Remains of a 750-year-old city, founded by the descendents of Genghis Khan, have been unearthed along the Volga River in Russia.
Among the discoveries are two Christian temples one of which has stone carvings and fine ceramics.
The city’s name was Ukek and it was founded just a few decades after Genghis Khan died in 1227. After the great conqueror’s death his empire split apart and his grandson Batu Khan, who lived from 1205 to 1255, founded the Golden Horde (also called the Kipchak Khanate).The Golden Horde kingdom stretched from Eastern Europe to Central Asia and controlled many of the Silk Road trade routes that connected China to Medieval Europe.
This city of Ukek was built close to the khan's summer residence along the Volga River, something which helped it become prosperous. The name "Golden Horde" comes from the golden tent from which the khan was said to rule. [See Photos of the Medieval 'Golden Horde' City and Artifacts]
Archaeologists with the Saratov Regional Museum of Local Lore have discovered the Christian quarter of Ukek, shedding light on the Christian people who lived under the Khan's rule. Ukek was a multicultural city, where a variety of religious beliefs were practiced including Islam, Christianity and Shamanism.
While Christians did not rule the Golden Horde, the discoveries archaeologists made show that not all the Christians were treated as slaves, and people of wealth frequented the Christian quarter of the city.
"Some items belonging to local elite were found in the Christian district," Dmitriy Kubankin, an archaeologist with the Saratov Regional Museum of Local Lore, told Live Science in an email."Among other things, there is a Chinese glass hair pin, with a head shaped as a split pomegranate, and a fragment of a bone plate with a carved dragon image."
Among the discoveries are the basements of two Christian temples. In eastern Christianity churches are sometimes called temples.
One of the temples was built around 1280 and was destroyed in the early 14th century. "It was roofed with tiles and decorated with murals and stone carving[s], both, from the outside and inside," Kubankinsaid.
"The best-preserved bas relief (a type of stone carving) features a lion being clawed by a griffin," said Kubankin, noting that another carving depicts a cross.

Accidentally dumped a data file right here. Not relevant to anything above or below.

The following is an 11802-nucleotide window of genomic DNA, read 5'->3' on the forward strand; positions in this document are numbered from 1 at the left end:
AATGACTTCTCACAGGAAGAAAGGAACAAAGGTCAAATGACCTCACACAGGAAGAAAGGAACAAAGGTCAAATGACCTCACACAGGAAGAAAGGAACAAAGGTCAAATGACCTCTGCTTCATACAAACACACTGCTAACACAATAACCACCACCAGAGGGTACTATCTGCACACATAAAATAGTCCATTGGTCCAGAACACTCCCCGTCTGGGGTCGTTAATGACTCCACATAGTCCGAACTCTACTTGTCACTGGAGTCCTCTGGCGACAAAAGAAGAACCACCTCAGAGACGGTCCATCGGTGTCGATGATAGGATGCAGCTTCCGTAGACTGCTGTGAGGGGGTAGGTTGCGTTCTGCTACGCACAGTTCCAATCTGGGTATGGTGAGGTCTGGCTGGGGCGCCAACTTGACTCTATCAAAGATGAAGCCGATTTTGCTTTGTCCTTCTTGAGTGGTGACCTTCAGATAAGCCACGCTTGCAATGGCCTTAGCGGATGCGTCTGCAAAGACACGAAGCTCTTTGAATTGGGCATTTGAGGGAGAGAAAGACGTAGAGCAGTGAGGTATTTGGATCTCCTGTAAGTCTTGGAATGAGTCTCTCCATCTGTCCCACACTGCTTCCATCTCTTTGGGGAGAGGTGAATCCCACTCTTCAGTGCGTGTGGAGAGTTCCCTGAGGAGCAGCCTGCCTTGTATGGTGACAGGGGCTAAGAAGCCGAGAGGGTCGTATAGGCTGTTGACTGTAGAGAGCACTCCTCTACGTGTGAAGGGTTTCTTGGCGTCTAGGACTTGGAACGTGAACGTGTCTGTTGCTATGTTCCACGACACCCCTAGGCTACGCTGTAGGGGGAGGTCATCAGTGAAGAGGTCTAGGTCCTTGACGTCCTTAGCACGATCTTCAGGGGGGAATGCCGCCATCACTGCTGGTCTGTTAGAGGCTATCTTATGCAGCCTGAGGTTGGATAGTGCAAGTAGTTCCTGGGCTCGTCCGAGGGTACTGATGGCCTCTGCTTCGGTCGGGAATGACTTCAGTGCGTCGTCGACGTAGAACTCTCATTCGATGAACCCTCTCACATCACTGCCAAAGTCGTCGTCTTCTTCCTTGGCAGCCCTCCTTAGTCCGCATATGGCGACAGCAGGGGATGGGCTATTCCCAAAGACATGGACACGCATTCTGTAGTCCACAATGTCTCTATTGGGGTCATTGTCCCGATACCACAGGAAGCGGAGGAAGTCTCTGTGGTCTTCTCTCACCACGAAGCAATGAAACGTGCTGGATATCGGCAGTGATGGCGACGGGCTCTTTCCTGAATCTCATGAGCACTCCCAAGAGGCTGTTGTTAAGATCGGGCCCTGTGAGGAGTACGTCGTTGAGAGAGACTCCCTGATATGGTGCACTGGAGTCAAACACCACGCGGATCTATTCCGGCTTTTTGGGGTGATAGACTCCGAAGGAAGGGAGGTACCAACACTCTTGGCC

Within the basement of the temple, archaeologists found the remains of goods that may have been stored by local merchants, including fine plates and bottles that were imported from the Byzantine Empire, Egypt or Iran. "Any church cellar was considered a safe place to store goods in it, therefore, merchants from the nearest neighborhood used to keep (objects) of sale there," Kubankin said.
After the first Christian temple was destroyed in the early 14th century, a second temple was built in 1330 and remained in use until about 1350. "Most probably, it was stone-walled and had a tile roof. A part of its foundation with the apse has been unearthed," Kubankin said.
The fall of Ukek
The city of Ukek did not last for long. During the 14th century, the Golden Horde began to decline, and in 1395 Ukek was attacked by a ruler named Tamerlane, a man out to build an empire of his own. He destroyed Ukek and took over much of the territory formerly ruled by the Golden Horde, dealing them a blow from which they would never recover.
Today modern-day buildings cover much of Ukek. "This hampers any research and prevents complete unearthing of the entire [site], because it extends over several private land plots," Kubankin said.
“Nevertheless, digging just in one site may lead to significant discoveries. Archaeological expeditions from the Saratov Regional Museum of Local Lore [have made] yearly excavations since 2005," said Kubankin, adding thatthese discoveries will soon be featured in a museum exhibition.
Kubankin presented the team's finds recently at the European Association of Archaeologists' annual meeting in Istanbul. The study is supported by the Saratov Regional Ministry of Culture, Russian Humanitarian Research Foundation grant (project 12-31-01246) and by the RIMKER Company.
Live Science newsletter
Stay up to date on the latest science news by signing up for our Essentials newsletter.
Owen Jarus is a regular contributor to Live Science who writes about archaeology and humans' past. He has also written for The Independent (UK), The Canadian Press (CP) and The Associated Press (AP), among others. Owen has a bachelor of arts degree from the University of Toronto and a journalism degree from Ryerson University.